The RTI law is being amended by the court without any reasoning and unless this is reversed, the Right to Information could slowly be emasculated
I still remember the excitement many of us felt on October 12, 2005 – which was Vijayadashmi – as the Right to Information Act became effective. The nation has taken it up with great enthusiasm and over 20 million applications are likely to have been filed in the 10 years since. As we celebrate a decade of this landmark event, I would like to draw attention to one apparent amendment which will significantly constrict this right.
The RTI has empowered citizens to monitor their government and get accountability. Most people in power have begun to dislike RTI since it altered the balance of power in favour of ordinary citizens. The first assault to amend it came in 2006. The then PM in his letter of 27 July, tried to mislead Anna Hazare and the movement by stating: ‘the amendments being currently proposed expand the scope of the Act to specifically include file notings relating to development and social issues. The overall effort is to promote even greater accountability in our decision making process.’ Citizens across the nation rejected this subterfuge and the government had to give up its move to amend and dilute it. Two more efforts were made but the government had to withdraw these since citizens got together to ensure that their fundamental right would not be constrained.
A new threat
There is now a threat from a different direction. Parliament made the law, but courts have the job of interpreting it. RTI applicants routinely face difficulty in getting government officers and information commissioners to properly comply with the law. All information commissioners are selected without any process and most have no predilection for transparency. When their decisions go against the applicant very few have the resources to challenge them in courts. On the other hand, when an important decision goes against the public authority the department goes to court. In most of these cases, the ability of applicants to pursue these cases is not high and hence most incorrect denials get confirmed by courts.
Out of 16 judgments given by the Supreme Court on the RTI law in only in one was information ordered to be provided. This judgment also had the following statement:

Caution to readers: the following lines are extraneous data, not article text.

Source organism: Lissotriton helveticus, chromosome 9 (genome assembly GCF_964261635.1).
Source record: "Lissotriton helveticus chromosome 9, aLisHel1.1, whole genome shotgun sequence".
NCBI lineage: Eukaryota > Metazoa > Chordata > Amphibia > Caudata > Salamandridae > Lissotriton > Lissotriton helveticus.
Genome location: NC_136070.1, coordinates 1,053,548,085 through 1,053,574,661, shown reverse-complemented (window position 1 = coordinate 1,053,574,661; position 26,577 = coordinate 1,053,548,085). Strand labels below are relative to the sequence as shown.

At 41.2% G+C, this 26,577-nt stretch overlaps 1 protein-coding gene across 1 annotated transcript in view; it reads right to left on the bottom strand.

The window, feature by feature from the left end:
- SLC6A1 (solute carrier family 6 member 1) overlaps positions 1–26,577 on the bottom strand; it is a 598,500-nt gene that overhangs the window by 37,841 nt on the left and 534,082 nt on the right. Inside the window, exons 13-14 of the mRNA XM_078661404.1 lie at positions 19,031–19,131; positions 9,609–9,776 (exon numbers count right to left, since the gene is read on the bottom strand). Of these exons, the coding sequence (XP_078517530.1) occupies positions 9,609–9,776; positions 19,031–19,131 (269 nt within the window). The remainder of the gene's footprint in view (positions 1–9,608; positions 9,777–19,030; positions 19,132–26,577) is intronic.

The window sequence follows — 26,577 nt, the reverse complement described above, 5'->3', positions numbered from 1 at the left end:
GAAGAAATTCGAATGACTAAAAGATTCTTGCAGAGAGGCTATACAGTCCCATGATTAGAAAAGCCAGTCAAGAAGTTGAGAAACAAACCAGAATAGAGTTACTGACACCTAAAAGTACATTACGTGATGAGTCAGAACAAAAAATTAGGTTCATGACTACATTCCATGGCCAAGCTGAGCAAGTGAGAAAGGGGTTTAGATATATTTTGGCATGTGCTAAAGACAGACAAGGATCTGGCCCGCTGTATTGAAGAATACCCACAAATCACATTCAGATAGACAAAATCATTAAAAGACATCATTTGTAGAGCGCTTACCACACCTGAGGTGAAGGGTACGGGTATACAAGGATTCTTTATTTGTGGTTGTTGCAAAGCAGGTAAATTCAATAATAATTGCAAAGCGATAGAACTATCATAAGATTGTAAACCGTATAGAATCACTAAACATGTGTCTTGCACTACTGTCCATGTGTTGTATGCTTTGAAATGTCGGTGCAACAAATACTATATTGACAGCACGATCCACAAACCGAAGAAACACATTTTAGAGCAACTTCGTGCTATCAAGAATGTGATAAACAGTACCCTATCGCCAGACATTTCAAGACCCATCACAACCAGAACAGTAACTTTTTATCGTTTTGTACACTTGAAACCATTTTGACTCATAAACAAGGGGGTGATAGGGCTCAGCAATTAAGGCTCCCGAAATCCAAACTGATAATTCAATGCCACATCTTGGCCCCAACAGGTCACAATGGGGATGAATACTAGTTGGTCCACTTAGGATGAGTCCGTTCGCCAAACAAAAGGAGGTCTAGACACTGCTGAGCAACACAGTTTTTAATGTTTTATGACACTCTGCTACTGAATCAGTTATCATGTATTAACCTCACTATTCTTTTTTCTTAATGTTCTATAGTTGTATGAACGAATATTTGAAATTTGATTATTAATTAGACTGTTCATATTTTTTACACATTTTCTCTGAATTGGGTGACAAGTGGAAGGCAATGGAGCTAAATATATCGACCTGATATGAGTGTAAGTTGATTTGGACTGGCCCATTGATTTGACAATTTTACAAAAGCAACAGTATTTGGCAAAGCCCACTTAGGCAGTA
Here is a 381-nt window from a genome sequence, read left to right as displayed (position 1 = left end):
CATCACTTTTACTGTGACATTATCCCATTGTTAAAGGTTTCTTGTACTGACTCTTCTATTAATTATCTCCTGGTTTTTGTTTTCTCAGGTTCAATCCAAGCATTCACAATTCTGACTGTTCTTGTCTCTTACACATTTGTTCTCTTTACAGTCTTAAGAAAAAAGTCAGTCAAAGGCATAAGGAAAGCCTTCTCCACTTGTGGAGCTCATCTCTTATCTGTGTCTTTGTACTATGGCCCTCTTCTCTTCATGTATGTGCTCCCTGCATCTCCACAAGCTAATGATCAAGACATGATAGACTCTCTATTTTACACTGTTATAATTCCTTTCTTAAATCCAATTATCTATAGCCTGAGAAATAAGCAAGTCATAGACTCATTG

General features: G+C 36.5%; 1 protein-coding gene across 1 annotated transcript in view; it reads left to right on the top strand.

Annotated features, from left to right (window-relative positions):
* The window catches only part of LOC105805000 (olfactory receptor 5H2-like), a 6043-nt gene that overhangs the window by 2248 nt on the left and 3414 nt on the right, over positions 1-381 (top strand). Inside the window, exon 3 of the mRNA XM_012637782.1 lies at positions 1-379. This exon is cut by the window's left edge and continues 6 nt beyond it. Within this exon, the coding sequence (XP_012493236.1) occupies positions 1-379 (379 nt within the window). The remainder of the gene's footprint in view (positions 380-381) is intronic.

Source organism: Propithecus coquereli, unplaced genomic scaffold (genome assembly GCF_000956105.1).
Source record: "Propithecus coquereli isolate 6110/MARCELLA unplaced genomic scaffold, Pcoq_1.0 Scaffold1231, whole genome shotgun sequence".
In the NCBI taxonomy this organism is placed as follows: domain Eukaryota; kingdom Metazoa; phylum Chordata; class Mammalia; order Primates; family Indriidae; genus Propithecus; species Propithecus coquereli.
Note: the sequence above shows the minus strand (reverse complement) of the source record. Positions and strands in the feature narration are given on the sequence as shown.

Indiscriminate and impractical demands or directions under RTI Act for disclosure of all and sundry information (unrelated to transparency and accountability in the functioning of public authorities and eradication of corruption) would be counter-productive as it will adversely affect the efficiency of the administration and result in the executive getting bogged down with the non-productive work of collecting and furnishing information. The Act should not be allowed to be misused or abused, to become a tool to obstruct the national development and integration, or to destroy the peace, tranquility and harmony among its citizens. Nor should it be converted into a tool of oppression or intimidation of honest officials striving to do their duty. The nation does not want a scenario where 75% of the staff of public authorities spends 75% of their time in collecting and furnishing information to applicants instead of discharging their regular duties.
This statement was without any basis and had no context with the case. RTI users were aghast at their fundamental right being described as a potential ‘tool to obstruct national development, integration, peace, tranquility and harmony’. Citizens generally believe that many officers resort to oppression and intimidation but are surprised to note that the court felt some citizens have acquired the power to turn the tables on them. This was a statement castigating citizens exercising their fundament right to expression. Other rights including the freedom of speech may be misused by a few persons.. But it would be difficult to find such a castigation of the citizen’s use of a fundamental right in any other court judgment.
The Supreme Court had in many judgments laid down that the Right to Information is an integral part of the freedom of expression guaranteed as a fundamental right in the Constitution under article 19 (1) (a). The only limit which can be imposed on it is given in Article 19 (2) which states that ‘reasonable restrictions can be placed on the exercise of the right in the interests of the sovereignty and integrity of India, the security of the State, friendly relations with foreign States, public order, decency or morality or in relation to contempt of court, defamation or incitement to an offence’. These have been imposed by the exemptions in line with Article 19 (2).